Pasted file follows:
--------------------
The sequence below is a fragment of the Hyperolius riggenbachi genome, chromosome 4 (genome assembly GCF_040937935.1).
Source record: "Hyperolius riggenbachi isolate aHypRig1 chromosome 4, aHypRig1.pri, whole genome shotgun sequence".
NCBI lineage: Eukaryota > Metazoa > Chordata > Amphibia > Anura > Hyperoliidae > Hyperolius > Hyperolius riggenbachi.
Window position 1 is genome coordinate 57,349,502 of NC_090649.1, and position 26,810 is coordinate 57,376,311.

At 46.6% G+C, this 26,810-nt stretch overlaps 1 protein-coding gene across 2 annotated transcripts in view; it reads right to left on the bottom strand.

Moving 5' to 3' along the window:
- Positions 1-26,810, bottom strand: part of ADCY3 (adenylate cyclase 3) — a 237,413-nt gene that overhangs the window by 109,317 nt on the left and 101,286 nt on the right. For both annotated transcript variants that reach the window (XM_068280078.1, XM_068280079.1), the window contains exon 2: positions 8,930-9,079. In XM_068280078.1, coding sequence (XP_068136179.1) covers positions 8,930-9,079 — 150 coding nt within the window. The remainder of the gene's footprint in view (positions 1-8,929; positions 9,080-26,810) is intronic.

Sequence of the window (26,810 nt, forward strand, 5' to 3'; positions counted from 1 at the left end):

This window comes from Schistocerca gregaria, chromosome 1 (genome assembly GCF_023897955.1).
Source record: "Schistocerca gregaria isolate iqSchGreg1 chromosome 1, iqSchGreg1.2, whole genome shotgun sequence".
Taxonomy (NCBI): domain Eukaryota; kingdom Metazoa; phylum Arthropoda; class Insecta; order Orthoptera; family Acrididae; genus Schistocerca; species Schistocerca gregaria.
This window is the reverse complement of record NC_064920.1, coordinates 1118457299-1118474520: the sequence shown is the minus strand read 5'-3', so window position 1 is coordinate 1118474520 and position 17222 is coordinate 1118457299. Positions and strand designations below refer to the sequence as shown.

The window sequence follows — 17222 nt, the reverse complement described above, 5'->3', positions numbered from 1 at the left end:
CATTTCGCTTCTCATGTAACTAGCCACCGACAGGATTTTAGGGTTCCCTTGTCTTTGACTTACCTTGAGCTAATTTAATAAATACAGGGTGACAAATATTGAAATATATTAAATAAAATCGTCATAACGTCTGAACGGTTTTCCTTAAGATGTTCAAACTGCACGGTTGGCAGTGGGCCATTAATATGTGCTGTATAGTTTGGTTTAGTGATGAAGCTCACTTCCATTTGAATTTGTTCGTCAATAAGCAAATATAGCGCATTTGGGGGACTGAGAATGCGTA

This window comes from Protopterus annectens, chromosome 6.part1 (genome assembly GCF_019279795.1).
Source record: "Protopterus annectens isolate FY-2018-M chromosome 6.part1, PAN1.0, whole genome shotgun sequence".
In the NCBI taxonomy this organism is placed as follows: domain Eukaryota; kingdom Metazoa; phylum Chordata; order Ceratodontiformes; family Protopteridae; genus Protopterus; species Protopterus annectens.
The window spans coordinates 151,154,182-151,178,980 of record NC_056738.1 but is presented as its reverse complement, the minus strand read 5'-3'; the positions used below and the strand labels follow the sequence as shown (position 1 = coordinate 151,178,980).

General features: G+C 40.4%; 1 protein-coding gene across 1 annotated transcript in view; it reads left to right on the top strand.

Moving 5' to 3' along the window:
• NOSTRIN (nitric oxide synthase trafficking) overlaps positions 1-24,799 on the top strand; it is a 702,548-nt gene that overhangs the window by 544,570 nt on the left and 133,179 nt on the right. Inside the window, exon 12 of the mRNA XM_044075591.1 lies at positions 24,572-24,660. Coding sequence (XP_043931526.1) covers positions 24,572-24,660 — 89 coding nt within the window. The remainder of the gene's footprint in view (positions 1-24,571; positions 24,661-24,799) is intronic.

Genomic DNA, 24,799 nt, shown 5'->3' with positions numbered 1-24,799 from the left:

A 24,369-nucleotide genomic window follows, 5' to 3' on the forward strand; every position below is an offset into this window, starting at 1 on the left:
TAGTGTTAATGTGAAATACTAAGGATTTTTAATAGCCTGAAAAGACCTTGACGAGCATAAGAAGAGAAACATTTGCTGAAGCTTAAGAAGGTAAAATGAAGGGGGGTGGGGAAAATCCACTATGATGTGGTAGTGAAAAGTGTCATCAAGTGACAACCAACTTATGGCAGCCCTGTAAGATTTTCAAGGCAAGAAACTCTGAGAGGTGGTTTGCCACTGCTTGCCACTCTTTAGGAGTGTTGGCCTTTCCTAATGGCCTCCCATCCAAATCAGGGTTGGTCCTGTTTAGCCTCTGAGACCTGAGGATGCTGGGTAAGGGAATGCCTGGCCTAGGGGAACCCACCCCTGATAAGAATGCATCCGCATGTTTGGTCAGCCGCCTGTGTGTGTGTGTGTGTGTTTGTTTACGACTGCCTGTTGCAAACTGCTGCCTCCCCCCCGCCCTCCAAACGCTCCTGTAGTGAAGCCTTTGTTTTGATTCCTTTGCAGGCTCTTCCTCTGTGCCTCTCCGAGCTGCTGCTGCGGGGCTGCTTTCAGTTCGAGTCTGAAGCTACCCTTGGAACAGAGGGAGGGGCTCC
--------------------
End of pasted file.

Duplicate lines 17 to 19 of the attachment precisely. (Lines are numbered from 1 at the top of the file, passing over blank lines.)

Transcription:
In the NCBI taxonomy this organism is placed as follows: domain Eukaryota; kingdom Metazoa; phylum Chordata; order Ceratodontiformes; family Protopteridae; genus Protopterus; species Protopterus annectens.
The window spans coordinates 151,154,182-151,178,980 of record NC_056738.1 but is presented as its reverse complement, the minus strand read 5'-3'; the positions used below and the strand labels follow the sequence as shown (position 1 = coordinate 151,178,980).

General features: G+C 40.4%; 1 protein-coding gene across 1 annotated transcript in view; it reads left to right on the top strand.